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Self-Assessment of Command Performance and Feedback in Multiforce Training

  • Angelo Mirabella
  • Guy L. Siebold
  • James F. Love

Abstract

The increasing prevalence of multiforce (multiservice, joint service, and multinational) operations highlights the need to better understand how to train and evaluate multiforce command staffs, especially for the planning phases of combat and peacekeeping operations at high echelons. Here the “dynamics of human interaction that constitute the essence of command” (Foster, 1988, p. 204) pose the most severe challenge to training Assessment of how well these dynamics are being shaped in training exercises poses an especially difficult and complex problem. In assessing combat planning, we have neither the structure (for example, standard operating procedures, software, and equipment) nor the hard data (for example, casualties and objectives reached) that are available in the execution phases of combat. Yet to effectively train people in combat planning skills, we need to link those skills to explicit training objectives, measure how well the skilss are performed, and use the measurement results to provide trainin feedback. Even more challenging is training for peacekeeping operations and assessing the human dynamics involved. Peacekeeping tasks and outcomes are less structured, more uncertain, and less well defined—and therefore more difficult to observe and measure—than combat tasks. Peacekeepers must plan operations involving a complex mixture of social, economic, and political tasks as well as supporting police or combat tasks. We need to find innovative ways to assess the skills and performance of there difficult‐to‐observe tasks.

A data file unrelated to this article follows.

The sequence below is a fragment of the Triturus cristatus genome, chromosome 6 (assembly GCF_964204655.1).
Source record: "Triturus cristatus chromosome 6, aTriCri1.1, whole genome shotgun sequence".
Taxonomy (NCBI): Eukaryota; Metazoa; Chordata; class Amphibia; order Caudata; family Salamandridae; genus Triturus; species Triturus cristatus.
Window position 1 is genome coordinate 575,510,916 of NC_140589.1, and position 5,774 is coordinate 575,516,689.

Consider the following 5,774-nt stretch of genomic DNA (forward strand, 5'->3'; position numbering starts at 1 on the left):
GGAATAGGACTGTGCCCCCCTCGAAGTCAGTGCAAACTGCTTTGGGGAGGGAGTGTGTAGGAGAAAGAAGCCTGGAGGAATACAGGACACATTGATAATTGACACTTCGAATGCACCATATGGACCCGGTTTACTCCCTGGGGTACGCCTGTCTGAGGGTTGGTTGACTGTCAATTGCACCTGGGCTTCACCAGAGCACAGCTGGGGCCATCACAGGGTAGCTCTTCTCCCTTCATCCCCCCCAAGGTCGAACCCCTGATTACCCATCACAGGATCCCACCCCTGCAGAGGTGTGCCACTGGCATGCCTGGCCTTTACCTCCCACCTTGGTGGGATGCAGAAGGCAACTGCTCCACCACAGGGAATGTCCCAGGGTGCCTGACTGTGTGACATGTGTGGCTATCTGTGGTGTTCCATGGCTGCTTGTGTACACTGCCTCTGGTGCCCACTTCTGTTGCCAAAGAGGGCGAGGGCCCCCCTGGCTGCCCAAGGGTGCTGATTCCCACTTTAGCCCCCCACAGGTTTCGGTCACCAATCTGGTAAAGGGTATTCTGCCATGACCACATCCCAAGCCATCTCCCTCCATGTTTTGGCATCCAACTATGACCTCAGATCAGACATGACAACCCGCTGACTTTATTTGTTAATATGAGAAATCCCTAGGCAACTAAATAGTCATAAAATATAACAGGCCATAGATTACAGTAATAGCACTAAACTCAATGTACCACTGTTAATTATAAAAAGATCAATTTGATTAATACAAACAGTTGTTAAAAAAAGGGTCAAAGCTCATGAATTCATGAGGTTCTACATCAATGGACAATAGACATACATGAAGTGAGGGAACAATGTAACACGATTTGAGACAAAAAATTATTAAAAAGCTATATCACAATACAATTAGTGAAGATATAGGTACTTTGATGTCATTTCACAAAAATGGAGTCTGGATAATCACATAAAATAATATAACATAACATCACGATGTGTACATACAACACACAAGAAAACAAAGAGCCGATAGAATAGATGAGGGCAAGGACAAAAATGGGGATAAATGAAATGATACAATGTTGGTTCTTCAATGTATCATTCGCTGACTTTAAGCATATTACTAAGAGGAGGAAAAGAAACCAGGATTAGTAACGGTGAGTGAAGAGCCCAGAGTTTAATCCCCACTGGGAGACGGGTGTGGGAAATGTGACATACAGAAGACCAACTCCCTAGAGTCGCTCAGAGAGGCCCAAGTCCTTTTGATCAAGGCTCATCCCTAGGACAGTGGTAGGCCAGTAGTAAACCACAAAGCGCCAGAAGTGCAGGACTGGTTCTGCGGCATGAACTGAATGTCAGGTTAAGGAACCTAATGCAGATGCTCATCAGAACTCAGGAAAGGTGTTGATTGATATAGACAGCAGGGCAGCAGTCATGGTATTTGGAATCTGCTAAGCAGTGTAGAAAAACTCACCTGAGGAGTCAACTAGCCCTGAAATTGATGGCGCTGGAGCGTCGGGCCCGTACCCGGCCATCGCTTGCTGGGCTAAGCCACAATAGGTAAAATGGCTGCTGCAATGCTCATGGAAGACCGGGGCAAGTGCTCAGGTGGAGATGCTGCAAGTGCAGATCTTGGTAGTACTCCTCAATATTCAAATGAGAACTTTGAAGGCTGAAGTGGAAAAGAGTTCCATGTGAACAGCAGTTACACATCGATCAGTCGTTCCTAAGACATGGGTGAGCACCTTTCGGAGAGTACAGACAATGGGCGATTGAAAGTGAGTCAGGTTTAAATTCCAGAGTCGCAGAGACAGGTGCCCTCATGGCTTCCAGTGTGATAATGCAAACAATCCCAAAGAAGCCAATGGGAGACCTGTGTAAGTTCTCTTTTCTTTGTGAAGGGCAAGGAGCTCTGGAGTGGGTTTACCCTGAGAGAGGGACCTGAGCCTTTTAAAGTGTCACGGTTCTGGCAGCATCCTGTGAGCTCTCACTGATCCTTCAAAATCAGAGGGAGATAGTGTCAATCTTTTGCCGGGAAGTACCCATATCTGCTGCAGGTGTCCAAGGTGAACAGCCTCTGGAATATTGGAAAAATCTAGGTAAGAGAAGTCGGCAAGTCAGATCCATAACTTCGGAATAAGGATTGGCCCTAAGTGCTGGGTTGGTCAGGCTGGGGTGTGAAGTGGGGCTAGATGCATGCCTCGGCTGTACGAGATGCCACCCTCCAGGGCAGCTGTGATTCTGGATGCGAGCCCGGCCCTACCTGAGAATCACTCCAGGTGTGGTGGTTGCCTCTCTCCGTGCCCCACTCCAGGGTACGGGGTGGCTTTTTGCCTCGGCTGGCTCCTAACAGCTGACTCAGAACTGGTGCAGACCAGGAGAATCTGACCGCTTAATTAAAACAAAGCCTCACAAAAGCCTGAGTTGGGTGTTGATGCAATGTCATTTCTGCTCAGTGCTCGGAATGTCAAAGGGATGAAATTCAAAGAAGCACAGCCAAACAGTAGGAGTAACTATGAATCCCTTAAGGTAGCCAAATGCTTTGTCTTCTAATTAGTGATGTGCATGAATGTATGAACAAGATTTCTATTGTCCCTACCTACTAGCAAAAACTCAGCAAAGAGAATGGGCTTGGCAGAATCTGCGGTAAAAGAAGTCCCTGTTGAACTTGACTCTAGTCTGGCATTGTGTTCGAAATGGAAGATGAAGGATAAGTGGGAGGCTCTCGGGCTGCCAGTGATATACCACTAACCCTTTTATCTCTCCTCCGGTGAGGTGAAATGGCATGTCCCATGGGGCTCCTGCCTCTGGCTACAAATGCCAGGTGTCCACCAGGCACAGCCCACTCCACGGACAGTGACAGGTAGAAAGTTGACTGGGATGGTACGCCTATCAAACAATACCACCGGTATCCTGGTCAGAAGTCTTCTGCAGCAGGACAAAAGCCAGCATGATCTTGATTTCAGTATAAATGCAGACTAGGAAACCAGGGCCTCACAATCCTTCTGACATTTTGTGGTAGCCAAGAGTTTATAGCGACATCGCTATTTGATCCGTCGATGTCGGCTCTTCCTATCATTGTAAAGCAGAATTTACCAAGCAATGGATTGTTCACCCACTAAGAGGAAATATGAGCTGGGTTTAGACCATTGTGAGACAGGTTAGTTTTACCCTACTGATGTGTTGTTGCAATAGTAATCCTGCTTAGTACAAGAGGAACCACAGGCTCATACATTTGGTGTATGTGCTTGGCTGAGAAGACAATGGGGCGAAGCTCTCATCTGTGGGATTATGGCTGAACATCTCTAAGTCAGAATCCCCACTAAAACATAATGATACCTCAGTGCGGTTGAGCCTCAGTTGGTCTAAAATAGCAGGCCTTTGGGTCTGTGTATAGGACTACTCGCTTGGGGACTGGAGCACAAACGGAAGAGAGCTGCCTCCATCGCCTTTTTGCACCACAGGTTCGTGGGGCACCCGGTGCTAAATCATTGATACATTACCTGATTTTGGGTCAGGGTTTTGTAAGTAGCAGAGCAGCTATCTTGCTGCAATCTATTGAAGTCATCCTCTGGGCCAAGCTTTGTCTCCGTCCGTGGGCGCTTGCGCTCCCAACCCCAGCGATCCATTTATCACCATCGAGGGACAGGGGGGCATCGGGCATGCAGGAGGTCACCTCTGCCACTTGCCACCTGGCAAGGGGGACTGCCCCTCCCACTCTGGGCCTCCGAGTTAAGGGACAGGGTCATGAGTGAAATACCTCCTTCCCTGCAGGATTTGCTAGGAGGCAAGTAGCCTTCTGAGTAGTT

Keywords

Training Exercise Subject Matter Expert Soft Skill Training Feedback High Echelon 
These keywords were added by machine and not by the authors. This process is experimental and the keywords may be updated as the learning algorithm improves.

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Copyright information

© Springer Science+Business Media New York 2000

Authors and Affiliations

  • Angelo Mirabella
    • 1
  • Guy L. Siebold
    • 2
  • James F. Love
    • 3
  1. 1.United States Army ResearchInstitute for the Behavioral and Social SciencesAlexandriaUSA
  2. 2.United States Army ResearchInstitute for the Behavioral and Social SciencesAlexandriaUSA
  3. 3.Falls ChurchUSA

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